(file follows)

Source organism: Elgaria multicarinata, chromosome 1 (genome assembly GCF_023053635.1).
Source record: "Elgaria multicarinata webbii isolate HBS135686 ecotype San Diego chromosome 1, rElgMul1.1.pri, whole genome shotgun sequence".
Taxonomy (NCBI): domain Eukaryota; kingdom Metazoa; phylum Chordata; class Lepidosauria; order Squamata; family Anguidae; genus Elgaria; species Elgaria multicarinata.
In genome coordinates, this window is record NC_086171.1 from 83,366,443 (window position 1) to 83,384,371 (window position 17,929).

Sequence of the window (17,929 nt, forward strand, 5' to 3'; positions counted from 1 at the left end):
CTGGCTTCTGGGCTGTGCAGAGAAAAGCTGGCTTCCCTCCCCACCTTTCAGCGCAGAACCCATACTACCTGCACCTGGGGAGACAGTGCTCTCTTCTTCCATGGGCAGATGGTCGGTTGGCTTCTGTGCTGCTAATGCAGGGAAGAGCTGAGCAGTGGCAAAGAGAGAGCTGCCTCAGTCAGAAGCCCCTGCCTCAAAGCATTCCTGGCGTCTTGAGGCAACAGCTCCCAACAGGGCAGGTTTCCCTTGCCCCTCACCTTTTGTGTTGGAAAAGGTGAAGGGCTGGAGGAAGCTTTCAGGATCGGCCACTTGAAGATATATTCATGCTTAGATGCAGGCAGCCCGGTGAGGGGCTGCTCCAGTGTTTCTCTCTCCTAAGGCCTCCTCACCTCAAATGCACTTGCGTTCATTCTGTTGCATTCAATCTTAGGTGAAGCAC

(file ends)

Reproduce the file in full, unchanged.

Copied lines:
Source organism: Elgaria multicarinata, chromosome 1 (genome assembly GCF_023053635.1).
Source record: "Elgaria multicarinata webbii isolate HBS135686 ecotype San Diego chromosome 1, rElgMul1.1.pri, whole genome shotgun sequence".
Taxonomy (NCBI): domain Eukaryota; kingdom Metazoa; phylum Chordata; class Lepidosauria; order Squamata; family Anguidae; genus Elgaria; species Elgaria multicarinata.
In genome coordinates, this window is record NC_086171.1 from 83,366,443 (window position 1) to 83,384,371 (window position 17,929).

Sequence of the window (17,929 nt, forward strand, 5' to 3'; positions counted from 1 at the left end):
CTGGCTTCTGGGCTGTGCAGAGAAAAGCTGGCTTCCCTCCCCACCTTTCAGCGCAGAACCCATACTACCTGCACCTGGGGAGACAGTGCTCTCTTCTTCCATGGGCAGATGGTCGGTTGGCTTCTGTGCTGCTAATGCAGGGAAGAGCTGAGCAGTGGCAAAGAGAGAGCTGCCTCAGTCAGAAGCCCCTGCCTCAAAGCATTCCTGGCGTCTTGAGGCAACAGCTCCCAACAGGGCAGGTTTCCCTTGCCCCTCACCTTTTGTGTTGGAAAAGGTGAAGGGCTGGAGGAAGCTTTCAGGATCGGCCACTTGAAGATATATTCATGCTTAGATGCAGGCAGCCCGGTGAGGGGCTGCTCCAGTGTTTCTCTCTCCTAAGGCCTCCTCACCTCAAATGCACTTGCGTTCATTCTGTTGCATTCAATCTTAGGTGAAGCAC